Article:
A Beautiful Mind By Sylvia Nasar
A Beautiful Mind is a biography of Nobel Prize-winning economist and mathematician John Forbes Nash, Jr. by Sylvia Nasar, professor of journalism at Columbia University. An unauthorized work, it won the National Book Critics Circle Award in 1998.
Thus begins the true story of John Nash, the mathematical genius who was a legend by age thirty when he slipped into madness, and who thanks to the selflessness of a beautiful woman and the loyalty of the mathematics community emerged after decades of ghostlike existence to win a Nobel Prize for triggering the game theory revolution. The inspiration for an Academy Award–winning movie, Sylvia Nasar’s now-classic biography is a drama about the mystery of the human mind, triumph over adversity, and the healing power of love.
A Beautiful Mind: The Life of Mathematical Genius and Nobel Laureate John Nash PDF
Author(s): Sylvia Nasar
Publisher: Touchstone, Year: 2001
This is the book that inspired the film of the same name staring Russell Crow. Whilst elements of the story are similar, anyone coming to the book from the film, as I did, will find a more complex, interesting, and, on occasions, unlikeable Nash than the Hollywood version.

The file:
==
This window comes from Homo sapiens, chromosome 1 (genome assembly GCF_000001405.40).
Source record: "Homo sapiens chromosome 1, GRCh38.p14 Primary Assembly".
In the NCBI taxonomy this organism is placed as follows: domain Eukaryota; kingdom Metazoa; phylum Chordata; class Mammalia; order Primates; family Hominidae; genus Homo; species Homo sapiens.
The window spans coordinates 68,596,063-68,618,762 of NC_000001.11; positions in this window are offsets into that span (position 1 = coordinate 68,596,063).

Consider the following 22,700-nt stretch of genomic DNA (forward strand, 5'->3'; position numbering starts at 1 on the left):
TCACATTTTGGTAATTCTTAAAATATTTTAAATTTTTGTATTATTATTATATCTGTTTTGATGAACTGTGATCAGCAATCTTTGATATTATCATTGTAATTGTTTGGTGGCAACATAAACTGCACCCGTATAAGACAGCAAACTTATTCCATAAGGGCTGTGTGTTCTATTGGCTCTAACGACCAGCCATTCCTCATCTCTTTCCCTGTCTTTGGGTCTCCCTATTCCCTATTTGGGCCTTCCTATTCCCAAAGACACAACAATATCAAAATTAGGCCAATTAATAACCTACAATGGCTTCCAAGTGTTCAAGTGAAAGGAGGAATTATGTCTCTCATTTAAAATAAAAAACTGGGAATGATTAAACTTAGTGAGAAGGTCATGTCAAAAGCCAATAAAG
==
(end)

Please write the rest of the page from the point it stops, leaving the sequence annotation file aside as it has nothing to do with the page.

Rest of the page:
Starting with his early, pre-illness, days, Nash begins as a typically brilliant, temperamental, and eccentric genius. He knew it too with his interpersonal skills making him aloof and arrogant. Although it might have been wonderful to meet the early Nash, it is hard to see how one would have liked him. It seems astonishing, therefore, that anyone would feel romantically attracted to Nash, much less devote their life to his care, but this is exactly what Alicia Nash took on. The terrible effects of paranoid schizophrenia are evident in Nash’s decline into alternative realities, which threatened to end his life as much as his career. It is a terrible illness. That Nash was able to recover is perhaps testament to his determination to restart his career as well as the unfailing love of his wife. For me, the title of the book could easily belong to Alicia.
Nasar writes wonderfully well and she conveys the complexity of Nash’s thoughts and his decline into illness in extraordinary detail. Occasionally, as with all good biographies, you feel that the characters let you down and Nasar never shies away from telling the whole truth. Whilst her voice is silent through most of the book it is only at the end, when the prejudice against mental illness comes to the fore, that Nasar allows her own distaste of such bias to surface. It forms a fitting conclusion to this monumental work.